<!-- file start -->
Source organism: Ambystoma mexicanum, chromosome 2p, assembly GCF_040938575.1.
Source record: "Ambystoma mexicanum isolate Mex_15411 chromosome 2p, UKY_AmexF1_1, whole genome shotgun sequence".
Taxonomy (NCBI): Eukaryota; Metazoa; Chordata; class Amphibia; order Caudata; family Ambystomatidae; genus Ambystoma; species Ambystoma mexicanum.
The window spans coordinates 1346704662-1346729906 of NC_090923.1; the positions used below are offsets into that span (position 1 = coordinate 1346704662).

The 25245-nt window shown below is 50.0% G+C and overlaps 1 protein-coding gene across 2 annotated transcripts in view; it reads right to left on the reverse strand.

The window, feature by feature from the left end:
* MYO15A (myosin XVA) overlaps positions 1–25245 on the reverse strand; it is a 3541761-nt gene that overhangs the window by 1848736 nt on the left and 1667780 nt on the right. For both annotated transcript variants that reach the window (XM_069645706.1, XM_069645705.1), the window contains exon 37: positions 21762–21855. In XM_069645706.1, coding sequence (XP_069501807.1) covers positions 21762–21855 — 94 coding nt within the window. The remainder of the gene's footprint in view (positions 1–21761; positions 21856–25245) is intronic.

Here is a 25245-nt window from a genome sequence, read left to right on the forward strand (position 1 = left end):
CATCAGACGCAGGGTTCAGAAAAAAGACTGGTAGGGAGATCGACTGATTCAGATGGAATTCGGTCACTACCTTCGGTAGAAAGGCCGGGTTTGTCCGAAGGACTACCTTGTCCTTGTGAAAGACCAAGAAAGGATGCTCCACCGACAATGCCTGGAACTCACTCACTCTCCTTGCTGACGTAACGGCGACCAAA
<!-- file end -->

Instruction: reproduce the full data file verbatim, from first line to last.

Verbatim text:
Source organism: Ambystoma mexicanum, chromosome 2p, assembly GCF_040938575.1.
Source record: "Ambystoma mexicanum isolate Mex_15411 chromosome 2p, UKY_AmexF1_1, whole genome shotgun sequence".
Taxonomy (NCBI): Eukaryota; Metazoa; Chordata; class Amphibia; order Caudata; family Ambystomatidae; genus Ambystoma; species Ambystoma mexicanum.
The window spans coordinates 1346704662-1346729906 of NC_090923.1; the positions used below are offsets into that span (position 1 = coordinate 1346704662).

The 25245-nt window shown below is 50.0% G+C and overlaps 1 protein-coding gene across 2 annotated transcripts in view; it reads right to left on the reverse strand.

The window, feature by feature from the left end:
* MYO15A (myosin XVA) overlaps positions 1–25245 on the reverse strand; it is a 3541761-nt gene that overhangs the window by 1848736 nt on the left and 1667780 nt on the right. For both annotated transcript variants that reach the window (XM_069645706.1, XM_069645705.1), the window contains exon 37: positions 21762–21855. In XM_069645706.1, coding sequence (XP_069501807.1) covers positions 21762–21855 — 94 coding nt within the window. The remainder of the gene's footprint in view (positions 1–21761; positions 21856–25245) is intronic.

Here is a 25245-nt window from a genome sequence, read left to right on the forward strand (position 1 = left end):
CATCAGACGCAGGGTTCAGAAAAAAGACTGGTAGGGAGATCGACTGATTCAGATGGAATTCGGTCACTACCTTCGGTAGAAAGGCCGGGTTTGTCCGAAGGACTACCTTGTCCTTGTGAAAGACCAAGAAAGGATGCTCCACCGACAATGCCTGGAACTCACTCACTCTCCTTGCTGACGTAACGGCGACCAAA